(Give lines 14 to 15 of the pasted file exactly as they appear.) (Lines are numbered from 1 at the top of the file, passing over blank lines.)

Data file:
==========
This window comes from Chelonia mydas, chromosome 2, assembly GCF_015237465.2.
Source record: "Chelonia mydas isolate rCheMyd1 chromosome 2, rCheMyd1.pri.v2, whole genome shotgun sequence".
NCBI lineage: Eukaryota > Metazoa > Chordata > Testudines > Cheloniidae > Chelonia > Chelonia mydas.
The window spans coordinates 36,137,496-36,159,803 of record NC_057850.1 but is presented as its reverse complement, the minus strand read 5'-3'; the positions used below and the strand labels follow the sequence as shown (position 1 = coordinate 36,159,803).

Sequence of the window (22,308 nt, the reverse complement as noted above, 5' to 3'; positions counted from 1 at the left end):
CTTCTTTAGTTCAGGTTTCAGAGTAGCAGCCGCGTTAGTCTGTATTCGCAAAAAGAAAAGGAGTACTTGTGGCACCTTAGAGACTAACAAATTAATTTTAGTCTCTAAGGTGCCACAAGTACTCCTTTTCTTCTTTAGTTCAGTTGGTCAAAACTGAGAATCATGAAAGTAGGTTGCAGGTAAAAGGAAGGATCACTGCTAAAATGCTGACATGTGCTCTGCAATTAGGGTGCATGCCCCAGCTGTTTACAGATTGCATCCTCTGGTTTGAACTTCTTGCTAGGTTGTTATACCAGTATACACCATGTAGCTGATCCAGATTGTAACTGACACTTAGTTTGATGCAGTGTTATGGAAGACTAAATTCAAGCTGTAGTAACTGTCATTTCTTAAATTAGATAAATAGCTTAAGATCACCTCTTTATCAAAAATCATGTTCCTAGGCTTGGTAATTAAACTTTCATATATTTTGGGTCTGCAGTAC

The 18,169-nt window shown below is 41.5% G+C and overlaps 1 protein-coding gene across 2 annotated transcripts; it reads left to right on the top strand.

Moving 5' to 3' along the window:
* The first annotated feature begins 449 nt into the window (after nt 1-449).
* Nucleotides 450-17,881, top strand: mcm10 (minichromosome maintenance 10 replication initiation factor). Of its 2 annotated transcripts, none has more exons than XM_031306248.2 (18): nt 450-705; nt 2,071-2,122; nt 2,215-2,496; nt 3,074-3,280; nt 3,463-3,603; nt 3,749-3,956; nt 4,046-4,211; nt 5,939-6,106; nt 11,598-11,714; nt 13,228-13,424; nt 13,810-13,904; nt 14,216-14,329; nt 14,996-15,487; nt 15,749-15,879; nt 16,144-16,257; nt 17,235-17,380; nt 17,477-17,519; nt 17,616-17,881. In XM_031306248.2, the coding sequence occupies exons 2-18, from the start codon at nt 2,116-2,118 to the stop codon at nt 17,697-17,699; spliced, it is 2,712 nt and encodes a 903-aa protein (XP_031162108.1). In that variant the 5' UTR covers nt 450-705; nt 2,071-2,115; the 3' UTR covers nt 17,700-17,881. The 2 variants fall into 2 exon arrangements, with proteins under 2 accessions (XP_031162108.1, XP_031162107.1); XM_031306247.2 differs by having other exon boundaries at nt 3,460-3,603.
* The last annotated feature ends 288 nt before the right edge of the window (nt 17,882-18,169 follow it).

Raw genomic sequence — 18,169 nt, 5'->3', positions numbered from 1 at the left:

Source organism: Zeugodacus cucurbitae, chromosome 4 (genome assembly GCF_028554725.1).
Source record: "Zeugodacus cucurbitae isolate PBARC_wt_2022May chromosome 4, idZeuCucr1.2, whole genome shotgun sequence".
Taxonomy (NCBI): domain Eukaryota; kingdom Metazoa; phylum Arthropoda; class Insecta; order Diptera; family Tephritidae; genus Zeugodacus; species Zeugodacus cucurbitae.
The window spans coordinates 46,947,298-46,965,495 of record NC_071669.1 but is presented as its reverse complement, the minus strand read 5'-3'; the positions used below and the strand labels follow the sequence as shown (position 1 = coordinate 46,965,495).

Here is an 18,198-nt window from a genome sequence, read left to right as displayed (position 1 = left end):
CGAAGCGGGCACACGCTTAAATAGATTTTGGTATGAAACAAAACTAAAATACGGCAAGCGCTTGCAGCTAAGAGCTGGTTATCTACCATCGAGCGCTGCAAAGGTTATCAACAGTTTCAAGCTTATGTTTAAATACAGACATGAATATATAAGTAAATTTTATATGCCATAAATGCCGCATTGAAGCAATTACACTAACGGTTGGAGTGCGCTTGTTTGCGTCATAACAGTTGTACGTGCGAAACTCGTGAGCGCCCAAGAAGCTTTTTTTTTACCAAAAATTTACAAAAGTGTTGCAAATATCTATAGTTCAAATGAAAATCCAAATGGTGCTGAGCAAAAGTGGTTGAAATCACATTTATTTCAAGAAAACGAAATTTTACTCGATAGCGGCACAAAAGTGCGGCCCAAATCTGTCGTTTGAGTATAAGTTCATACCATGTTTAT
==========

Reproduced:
Source record: "Zeugodacus cucurbitae isolate PBARC_wt_2022May chromosome 4, idZeuCucr1.2, whole genome shotgun sequence".
Taxonomy (NCBI): domain Eukaryota; kingdom Metazoa; phylum Arthropoda; class Insecta; order Diptera; family Tephritidae; genus Zeugodacus; species Zeugodacus cucurbitae.